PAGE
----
***½/**** Image A- Sound A+ Extras C
starring Jessica Chastain, Jennifer Ehle, Jason Clarke, Kyle Chandler
screenplay by Mark Boal
directed by Kathryn Bigelow
by Angelo Muredda As of this writing, the latest wannabe tastemaker to thumb his nose at Zero Dark Thirty is novelist and professional blowhard Bret Easton Ellis, who tweeted that critics lauding the film "need to admit that they're admiring a morally indefensible movie." With that, Ellis joins an army of self-deputized film writers who've taken issue on moral grounds with Kathryn Bigelow and Mark Boal's treatment of the CIA's decade-spanning manhunt for Osama bin Laden. While Ellis's tasteless tweets about Bigelow's appearance a few weeks back make his word suspect, it's harder to dismiss Glenn Greenwald, the liberal firebrand whose initial survey of early praise for the film (then unseen by him) slammed Bigelow and Boal for glorifying torture. Incensed by the suggestion that crowd-sourcing knowledge about Zero Dark Thirty's representation of torture from the likes of David Edelstein constituted poor form, Greenwald soon saw the picture for himself and insisted that the viewing only confirmed his initial impressions: "[T]o depict X as valuable in enabling the killing of bin Laden is - by definition - to glorify X," he observed, where X meant torture; woe to the "huge numbers of American viewers" about to be "led" down the filmmakers' dim alleyways.
I mention this fracas at the start because I suspect that whether the voices chattering about the film's morality from here on out are as respected as Greenwald's or as, yes, morally dubious as Ellis's, Zero Dark Thirty will for a long time be defined by meta-discussions about intentionality and reception. The tendency in this kind of thinking is to treat the movie as an essay, divining its inscrutable argument through sketchy logical formulas that lead from "depiction" (whatever that entails) to "glorification" (ditto), then pinning the weight of a hypothetical audience's misreading of the gap between those poles on the filmmakers. These commentators are coming from an odd place, skirting as they do from moral indictments of irresponsible artists to jeremiads about the fate of untrained readers in the absence of straightforward authors. Bigelow and Boal can't win: They're either propagandists or something much more sinister--postmodernists. The author is dead; long live the author. By design, then, the film's reticence to behave like a good expository essay and foreground its thesis has destined it to be a lightning rod for ethical debates about the methods used to find and kill bin Laden, not so much for what the movie says as for the way its formal silence on the efficacy of those methods could leave viewers to their own interpretive devices, God help them.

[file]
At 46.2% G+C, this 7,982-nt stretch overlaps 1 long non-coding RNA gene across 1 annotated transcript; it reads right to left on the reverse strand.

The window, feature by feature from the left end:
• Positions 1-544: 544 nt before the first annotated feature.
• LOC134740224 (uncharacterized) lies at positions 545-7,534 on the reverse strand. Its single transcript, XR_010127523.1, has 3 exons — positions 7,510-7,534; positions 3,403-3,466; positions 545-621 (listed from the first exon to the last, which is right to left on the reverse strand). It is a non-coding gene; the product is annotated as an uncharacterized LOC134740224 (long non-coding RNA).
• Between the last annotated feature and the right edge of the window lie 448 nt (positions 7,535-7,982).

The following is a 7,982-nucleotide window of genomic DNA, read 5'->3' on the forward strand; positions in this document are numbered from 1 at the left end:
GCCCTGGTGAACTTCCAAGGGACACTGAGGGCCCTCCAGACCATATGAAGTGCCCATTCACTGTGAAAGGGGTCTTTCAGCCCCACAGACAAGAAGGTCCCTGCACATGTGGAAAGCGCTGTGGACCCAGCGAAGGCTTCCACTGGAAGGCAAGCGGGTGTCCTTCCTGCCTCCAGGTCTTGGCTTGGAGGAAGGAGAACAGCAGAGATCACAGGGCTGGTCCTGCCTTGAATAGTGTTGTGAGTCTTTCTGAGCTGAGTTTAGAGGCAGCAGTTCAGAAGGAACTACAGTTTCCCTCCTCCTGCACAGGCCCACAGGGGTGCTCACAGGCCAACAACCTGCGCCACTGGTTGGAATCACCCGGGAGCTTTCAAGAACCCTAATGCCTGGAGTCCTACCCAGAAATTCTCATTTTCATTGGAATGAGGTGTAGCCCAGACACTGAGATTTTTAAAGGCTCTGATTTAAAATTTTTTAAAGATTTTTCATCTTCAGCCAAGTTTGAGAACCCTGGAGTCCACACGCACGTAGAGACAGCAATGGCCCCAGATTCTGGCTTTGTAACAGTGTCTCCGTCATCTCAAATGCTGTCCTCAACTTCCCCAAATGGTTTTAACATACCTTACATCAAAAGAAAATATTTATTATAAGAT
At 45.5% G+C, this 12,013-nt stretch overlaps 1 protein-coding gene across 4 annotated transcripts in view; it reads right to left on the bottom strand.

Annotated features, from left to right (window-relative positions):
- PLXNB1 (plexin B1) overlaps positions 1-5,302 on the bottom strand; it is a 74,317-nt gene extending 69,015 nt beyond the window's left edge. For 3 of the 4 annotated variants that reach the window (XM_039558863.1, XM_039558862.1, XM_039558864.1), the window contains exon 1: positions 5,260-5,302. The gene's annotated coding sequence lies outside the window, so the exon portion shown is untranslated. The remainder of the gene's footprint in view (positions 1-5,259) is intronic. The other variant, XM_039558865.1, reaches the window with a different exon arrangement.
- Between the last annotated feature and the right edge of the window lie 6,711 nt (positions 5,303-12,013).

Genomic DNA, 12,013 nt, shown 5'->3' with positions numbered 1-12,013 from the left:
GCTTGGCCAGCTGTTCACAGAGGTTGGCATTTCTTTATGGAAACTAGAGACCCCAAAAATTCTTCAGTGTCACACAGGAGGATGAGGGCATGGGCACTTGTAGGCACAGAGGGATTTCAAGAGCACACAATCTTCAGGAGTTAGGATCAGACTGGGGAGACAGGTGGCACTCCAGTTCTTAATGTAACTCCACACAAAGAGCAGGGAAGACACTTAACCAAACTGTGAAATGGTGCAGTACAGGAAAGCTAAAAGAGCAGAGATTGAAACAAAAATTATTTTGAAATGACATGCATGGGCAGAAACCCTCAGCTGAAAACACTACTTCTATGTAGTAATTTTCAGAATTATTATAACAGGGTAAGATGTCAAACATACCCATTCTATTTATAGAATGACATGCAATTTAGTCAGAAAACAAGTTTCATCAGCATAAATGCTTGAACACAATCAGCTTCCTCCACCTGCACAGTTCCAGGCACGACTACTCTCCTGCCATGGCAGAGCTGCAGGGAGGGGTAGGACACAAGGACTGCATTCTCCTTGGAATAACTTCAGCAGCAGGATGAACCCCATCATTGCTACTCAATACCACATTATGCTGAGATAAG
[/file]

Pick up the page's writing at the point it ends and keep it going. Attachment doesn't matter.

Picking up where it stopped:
Reading these responses, you'd be forgiven for thinking that Zero Dark Thirty was an auto-piloted political ad rather than a taut procedural shepherded by one of the sharpest living directors of process. "[If] this is high-minded 'art,'" Greenwald opined with all the affected regular Joe philistinism of an NYU-trained Doctor of Laws, "then anything produced by turning on a camera is." Although this characterization of Bigelow as an amateur videographer on the level of the sociopathic teens from Project X is undoubtedly insulting, you could grant that Greenwald has incidentally put his finger on her aesthetic, an unfussy sort of functionalism that, coupled with screenwriter Boal's matter-of-fact dialogue, strives for the unmoved air of investigative journalism. Her steady procession of medium shots hence substitutes for sturdy reportorial prose.
But Bigelow's unostentatious style isn't prosaic for the sake of it. Rather, the mechanical accumulation of data in service of national revenge--and the ugliness it masks--is the subject of her latest, in line with a filmography preoccupied with the procedural ends to which violence is put. Much has already been made of the stark contrast between Zero Dark Thirty's opening shot--a black screen accompanied by the sounds of frantic 911 calls on September 11--and what follows, the brutal water-boarding of high-ranking al-Qaeda member Anmar (Reda Kateb) by frat boy interrogator Dan (Jason Clarke) and junior agent Maya (Jessica Chastain), our eventual protagonist. Far from claiming that the latter scene is unambiguous payback for the former, however, the juxtaposition emphasizes the barbaric actions that undergird fruitless intelligence efforts to bracket the blank chaos of those distress calls with the certainty of bin Laden's dead body or, in its stead, the abused bodies of his surrogates. Much of the useful information that leads to bin Laden is thanks to Maya's handy way around a classified envelope and dartboard, her eerie aptitude at multitasking important phone calls with the video of drone strikes that flickers across her monitor in one uneasy moment. Still, it's the torture scenes that have most resonated with early commentators--in part, I want to suggest, because they're the grotesque foundation of the statistical enterprise Maya is engaged in throughout: finding a paper trail that ends in a corpse.
By that token, Zero Dark Thirty is no more a glorification of torture than Melville's Moby-Dick is a defense of the brutality of whaling or Atwood's Alias Grace is a pamphlet for nineteenth-century pseudo-science. Whether it produces valuable information in Maya's eventual discovery of bin Laden's courier or not (and for the record, it doesn't), torture's presence in the film is a token of an overwhelming lack: the absence of an intelligible and efficacious way of putting the lid on the ghosts of 9/11, which licenses the most humiliating corporeal punishments. What's most troubling about the picture, then, isn't its triumphal progression towards bin Laden, but the eerie hint that the "advanced interrogation techniques" (so the euphemism goes), obsessive data collection, and night raids that comprised that narrative were all inevitable--a powerful military nation's inexact translation of trauma into process, or one system's retaliation against another through paperwork that begins and ends with maimed bodies.